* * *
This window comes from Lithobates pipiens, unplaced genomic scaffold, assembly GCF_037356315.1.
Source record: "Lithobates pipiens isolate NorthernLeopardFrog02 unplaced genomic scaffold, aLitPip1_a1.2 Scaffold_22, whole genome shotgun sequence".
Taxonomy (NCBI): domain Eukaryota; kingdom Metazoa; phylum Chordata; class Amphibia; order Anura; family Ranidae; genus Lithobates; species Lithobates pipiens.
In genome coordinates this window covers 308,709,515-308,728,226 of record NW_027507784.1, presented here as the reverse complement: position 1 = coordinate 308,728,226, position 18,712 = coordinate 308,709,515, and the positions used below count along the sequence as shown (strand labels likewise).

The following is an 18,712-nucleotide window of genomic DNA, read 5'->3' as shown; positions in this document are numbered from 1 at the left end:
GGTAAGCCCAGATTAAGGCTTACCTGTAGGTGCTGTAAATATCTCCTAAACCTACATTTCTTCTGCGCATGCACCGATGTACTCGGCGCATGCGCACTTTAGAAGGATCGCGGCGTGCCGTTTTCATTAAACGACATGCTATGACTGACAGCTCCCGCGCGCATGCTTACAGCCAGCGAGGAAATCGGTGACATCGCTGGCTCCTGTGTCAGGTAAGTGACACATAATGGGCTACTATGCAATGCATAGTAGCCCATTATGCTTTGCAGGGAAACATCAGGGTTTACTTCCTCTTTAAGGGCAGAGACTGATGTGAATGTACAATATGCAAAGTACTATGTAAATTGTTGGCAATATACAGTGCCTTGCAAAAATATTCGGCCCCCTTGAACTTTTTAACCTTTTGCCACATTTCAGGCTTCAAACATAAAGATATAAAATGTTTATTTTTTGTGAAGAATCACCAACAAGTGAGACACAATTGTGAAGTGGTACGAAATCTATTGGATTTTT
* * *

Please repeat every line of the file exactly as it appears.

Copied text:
This window comes from Lithobates pipiens, unplaced genomic scaffold, assembly GCF_037356315.1.
Source record: "Lithobates pipiens isolate NorthernLeopardFrog02 unplaced genomic scaffold, aLitPip1_a1.2 Scaffold_22, whole genome shotgun sequence".
Taxonomy (NCBI): domain Eukaryota; kingdom Metazoa; phylum Chordata; class Amphibia; order Anura; family Ranidae; genus Lithobates; species Lithobates pipiens.
In genome coordinates this window covers 308,709,515-308,728,226 of record NW_027507784.1, presented here as the reverse complement: position 1 = coordinate 308,728,226, position 18,712 = coordinate 308,709,515, and the positions used below count along the sequence as shown (strand labels likewise).

The following is an 18,712-nucleotide window of genomic DNA, read 5'->3' as shown; positions in this document are numbered from 1 at the left end:
GGTAAGCCCAGATTAAGGCTTACCTGTAGGTGCTGTAAATATCTCCTAAACCTACATTTCTTCTGCGCATGCACCGATGTACTCGGCGCATGCGCACTTTAGAAGGATCGCGGCGTGCCGTTTTCATTAAACGACATGCTATGACTGACAGCTCCCGCGCGCATGCTTACAGCCAGCGAGGAAATCGGTGACATCGCTGGCTCCTGTGTCAGGTAAGTGACACATAATGGGCTACTATGCAATGCATAGTAGCCCATTATGCTTTGCAGGGAAACATCAGGGTTTACTTCCTCTTTAAGGGCAGAGACTGATGTGAATGTACAATATGCAAAGTACTATGTAAATTGTTGGCAATATACAGTGCCTTGCAAAAATATTCGGCCCCCTTGAACTTTTTAACCTTTTGCCACATTTCAGGCTTCAAACATAAAGATATAAAATGTTTATTTTTTGTGAAGAATCACCAACAAGTGAGACACAATTGTGAAGTGGTACGAAATCTATTGGATTTTT